Can The Homeless Teach Us How To Be Happy?

Getting back to my car the other day, proved to be a rather daunting task with pouring rain and no umbrella.  At a certain point, you figure you can’t get any wetter than you already are so, running becomes rather redundant.

Taking my time at this point, I watched as people hurried around, umbrellas covering faces and hair, looking downwards and from what faces that I could see, somewhat miserable by the inconvenience of having to walk through water coming from the skies.

I had just spent the past four hours in a hospital, waiting for pre-scheduled medical tests that had been delayed due to emergency cases which had to be taken first.  At this point, my head was pounding, I was soaking wet from head to toe, my mascara had run to the point of looking like Alice Cooper and I was shivering, feeling as miserable as those who passed me by, looked.

It seemed as though a lot of people were miffed at trying to hold onto their umbrellas, a take-out coffee and their cell phones at the same time.  Afterall, how dare the rain ruin their coffee-cell time.

As I passed by an old church that has seen over one hundred years of rain, snow, wind, hail and sleet, I couldn’t help but notice a group of homeless men, gathered beneath a small overhang that sheltered the main entrance.  It struck me that the very same group of men had been there, in the same place hours ago as I walked past them while heading in the opposite direction, my mind occupied by hurrying to get to my appointment to wait, wait and do more waiting.

Photo by Keith Harris
A Chicago based documentary and street photographer, working on a photo-essay entitled “On the Street.” This essay is a series of images that document the people that call the streets of Chicago home.
http://www.the37thframe.org/2009/06/photo-critique-keith-harris/

Standing in the rain, waiting at a light to cross, I watched as these men went on laughing with each other.  I could barely hear their words but, what struck me most was the fact that these men were as wet as I was and had nowhere to go nor, were they even attempting to get out of the rather uncomfortable and unsavoury weather conditions.  Instead, they appeared to be making the best of the situation with each other as company.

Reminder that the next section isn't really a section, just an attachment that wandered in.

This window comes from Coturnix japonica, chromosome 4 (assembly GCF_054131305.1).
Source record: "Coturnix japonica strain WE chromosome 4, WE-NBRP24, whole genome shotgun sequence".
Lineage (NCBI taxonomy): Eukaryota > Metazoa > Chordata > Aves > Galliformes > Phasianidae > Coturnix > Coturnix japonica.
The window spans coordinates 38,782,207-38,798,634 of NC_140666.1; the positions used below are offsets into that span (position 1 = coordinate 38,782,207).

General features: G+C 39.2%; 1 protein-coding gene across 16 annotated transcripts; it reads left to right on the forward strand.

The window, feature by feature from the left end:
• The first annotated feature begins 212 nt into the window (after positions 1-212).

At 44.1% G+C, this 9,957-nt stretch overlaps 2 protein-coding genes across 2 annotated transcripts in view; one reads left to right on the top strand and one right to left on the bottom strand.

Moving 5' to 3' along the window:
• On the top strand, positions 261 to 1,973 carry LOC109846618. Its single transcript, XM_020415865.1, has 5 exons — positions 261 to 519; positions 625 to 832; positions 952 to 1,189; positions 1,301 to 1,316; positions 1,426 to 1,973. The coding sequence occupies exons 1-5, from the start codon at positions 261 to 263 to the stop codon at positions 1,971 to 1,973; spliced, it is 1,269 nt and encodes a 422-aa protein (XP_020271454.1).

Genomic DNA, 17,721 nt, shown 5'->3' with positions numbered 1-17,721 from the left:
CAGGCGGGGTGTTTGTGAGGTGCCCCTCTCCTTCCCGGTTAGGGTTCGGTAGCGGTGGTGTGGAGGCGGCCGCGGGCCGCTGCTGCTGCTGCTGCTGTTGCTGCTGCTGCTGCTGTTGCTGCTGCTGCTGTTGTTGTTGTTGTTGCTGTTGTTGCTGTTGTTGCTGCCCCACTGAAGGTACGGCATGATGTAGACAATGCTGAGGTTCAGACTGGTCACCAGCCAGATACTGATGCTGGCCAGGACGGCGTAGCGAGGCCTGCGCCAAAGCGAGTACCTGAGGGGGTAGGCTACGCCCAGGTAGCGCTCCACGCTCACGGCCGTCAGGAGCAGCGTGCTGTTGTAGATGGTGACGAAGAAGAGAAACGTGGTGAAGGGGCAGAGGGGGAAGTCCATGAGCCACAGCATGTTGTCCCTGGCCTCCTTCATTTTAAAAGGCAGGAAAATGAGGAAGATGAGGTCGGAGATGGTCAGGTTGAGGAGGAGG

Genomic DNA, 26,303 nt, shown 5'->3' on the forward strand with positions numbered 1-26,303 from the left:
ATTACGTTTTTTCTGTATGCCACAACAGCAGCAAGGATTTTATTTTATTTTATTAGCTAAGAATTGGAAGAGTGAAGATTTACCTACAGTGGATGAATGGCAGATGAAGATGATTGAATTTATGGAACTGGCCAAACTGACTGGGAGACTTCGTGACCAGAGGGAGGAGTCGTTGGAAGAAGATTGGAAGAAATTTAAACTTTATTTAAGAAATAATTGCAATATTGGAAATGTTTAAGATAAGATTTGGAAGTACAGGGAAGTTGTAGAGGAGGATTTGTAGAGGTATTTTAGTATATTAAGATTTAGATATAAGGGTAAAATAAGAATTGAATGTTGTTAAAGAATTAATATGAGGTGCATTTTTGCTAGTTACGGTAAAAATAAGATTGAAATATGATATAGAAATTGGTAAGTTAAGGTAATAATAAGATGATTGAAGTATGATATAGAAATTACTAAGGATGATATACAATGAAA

Does misery love company?  Does company make misery any easier to handle?  What was making the difference between the laughter of these men who had nothing and the business people walking with warm coffees, cell phones, blue tooths and car keys in their hands, ready to get into a dry, warm car and likely head to a warm, dry home somewhere?

I stood for a couple of moments, discreetly watching these men as their voices carried through the air.  It appeared as though they were recounting stories of other days that they had lived and doing so, with great fondness.  Each one of them taking joy and laughter out of the other’s accounts, seemingly totally oblivious to their physical state.  It was as though their tales and laughter had carried them away from their current moment, helping them to forget that they were homeless, wet and likely as chilled as I was feeling at that point in time.  The difference being, they had been out there for hours in the elements whereas, I had only been out in them for a few minutes.

As I entered my warm, dry home, stripping my wet coat off, kicking off my soggy shoes and heading for the bathroom to grab a clean, fresh towel, I couldn’t help but think of these men who were likely still in the same spot I had seen them while both going and coming back in my travels.  Here I was drying off, changing into warm, comfortable clothing and about to figure out what to make for dinner.  I wondered if these men would even have a dinner that night or any other evening for that matter.  I knew that I would never know.

As I laid in bed that night, comfy, dry, warm, stomach full and satisfied, I thought again about these men, knowing that there were many more like them around this planet who were and are in the same or similar states.  They have nothing while so many of us have everything that we need and more and yet, they appeared happier than a lot of those whom I had passed or had passed me by that day.

What makes that difference?

Why is it that a lot of us who have seemingly everything, can’t find a way to be happy while others, who have nothing and live miserable lives by comparison, can still find happiness?

Is it that they don’t know what it’s like to live any differently so they don’t know what they’re missing?  Or, is it that they’ve found something that all of the material possessions and comforts in the world cannot bring us?

Could a lack of materialism and comfort cause us to find a spiritual source of contentment that we lose when we have so much to distract us from spirit?  Are we causing ourselves to be unhappy by losing sight of what’s really important as we strive to have more and more material acquisitions, bigger houses, better cars, climb the corporate ladders, strive for more lavish vacations, become swallowed up by technology and forgetting the value of simple laughter and friendship?

Are we slowly losing the art of being human?

Have we gone so far from our spiritual selves that we are moving further away from the ability to find happiness?

I drifted off to sleep that night with those questions running through my mind and I am still thinking but, that’s another blog entry for another day as I also continue to ask myself whether we should be questioning the saying, “there but, for the Grace of God go I” for it may be that we need to ask ourselves, “there, with the Grace of God, go they for they can teach us what we have lost”.

 

 

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